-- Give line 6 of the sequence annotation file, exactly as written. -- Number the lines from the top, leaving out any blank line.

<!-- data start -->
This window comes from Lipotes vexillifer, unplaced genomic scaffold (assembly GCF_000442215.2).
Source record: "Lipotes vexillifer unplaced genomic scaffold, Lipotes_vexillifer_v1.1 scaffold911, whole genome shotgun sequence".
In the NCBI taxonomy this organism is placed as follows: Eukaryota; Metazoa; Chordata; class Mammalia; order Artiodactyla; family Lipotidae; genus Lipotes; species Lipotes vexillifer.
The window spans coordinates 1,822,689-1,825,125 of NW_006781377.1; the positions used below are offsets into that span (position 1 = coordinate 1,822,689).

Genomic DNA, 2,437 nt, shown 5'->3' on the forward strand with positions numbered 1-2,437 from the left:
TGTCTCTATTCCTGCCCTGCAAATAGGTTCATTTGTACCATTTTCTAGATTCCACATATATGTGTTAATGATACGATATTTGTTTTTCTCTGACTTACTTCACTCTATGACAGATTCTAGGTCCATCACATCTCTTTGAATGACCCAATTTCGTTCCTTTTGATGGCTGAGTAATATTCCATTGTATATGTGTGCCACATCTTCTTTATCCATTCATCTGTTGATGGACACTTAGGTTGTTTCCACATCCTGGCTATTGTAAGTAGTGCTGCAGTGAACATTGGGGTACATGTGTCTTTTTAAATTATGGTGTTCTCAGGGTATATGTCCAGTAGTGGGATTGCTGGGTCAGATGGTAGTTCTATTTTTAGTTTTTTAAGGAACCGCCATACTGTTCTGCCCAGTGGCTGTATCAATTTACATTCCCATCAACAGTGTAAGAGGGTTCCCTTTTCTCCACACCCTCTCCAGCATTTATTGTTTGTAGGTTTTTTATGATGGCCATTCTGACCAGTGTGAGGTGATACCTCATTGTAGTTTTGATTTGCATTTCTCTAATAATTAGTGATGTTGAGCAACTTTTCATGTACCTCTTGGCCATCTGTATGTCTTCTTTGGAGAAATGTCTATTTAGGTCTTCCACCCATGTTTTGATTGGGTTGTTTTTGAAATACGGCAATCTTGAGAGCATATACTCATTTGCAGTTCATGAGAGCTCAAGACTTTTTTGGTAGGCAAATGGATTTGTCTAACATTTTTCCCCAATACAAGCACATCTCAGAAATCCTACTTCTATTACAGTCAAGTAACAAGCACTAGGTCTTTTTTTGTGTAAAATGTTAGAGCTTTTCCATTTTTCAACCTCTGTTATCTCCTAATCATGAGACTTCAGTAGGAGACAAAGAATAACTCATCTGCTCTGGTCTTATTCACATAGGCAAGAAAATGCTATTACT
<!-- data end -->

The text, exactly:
TGTCTCTATTCCTGCCCTGCAAATAGGTTCATTTGTACCATTTTCTAGATTCCACATATATGTGTTAATGATACGATATTTGTTTTTCTCTGACTTACTTCACTCTATGACAGATTCTAGGTCCATCACATCTCTTTGAATGACCCAATTTCGTTCCTTTTGATGGCTGAGTAATATTCCATTGTATATGTGTGCCACATCTTCTTTATCCATTCATCTGTTGATGGACACTTAGGTTGTTTCCACATCCTGGCTATTGTAAGTAGTGCTGCAGTGAACATTGGGGTACATGTGTCTTTTTAAATTATGGTGTTCTCAGGGTATATGTCCAGTAGTGGGATTGCTGGGTCAGATGGTAGTTCTATTTTTAGTTTTTTAAGGAACCGCCATACTGTTCTGCCCAGTGGCTGTATCAATTTACATTCCCATCAACAGTGTAAGAGGGTTCCCTTTTCTCCACACCCTCTCCAGCATTTATTGTTTGTAGGTTTTTTATGATGGCCATTCTGACCAGTGTGAGGTGATACCTCATTGTAGTTTTGATTTGCATTTCTCTAATAATTAGTGATGTTGAGCAACTTTTCATGTACCTCTTGGCCATCTGTATGTCTTCTTTGGAGAAATGTCTATTTAGGTCTTCCACCCATGTTTTGATTGGGTTGTTTTTGAAATACGGCAATCTTGAGAGCATATACTCATTTGCAGTTCATGAGAGCTCAAGACTTTTTTGGTAGGCAAATGGATTTGTCTAACATTTTTCCCCAATACAAGCACATCTCAGAAATCCTACTTCTATTACAGTCAAGTAACAAGCACTAGGTCTTTTTTTGTGTAAAATGTTAGAGCTTTTCCATTTTTCAACCTCTGTTATCTCCTAATCATGAGACTTCAGTAGGAGACAAAGAATAACTCATCTGCTCTGGTCTTATTCACATAGGCAAGAAAATGCTATTACT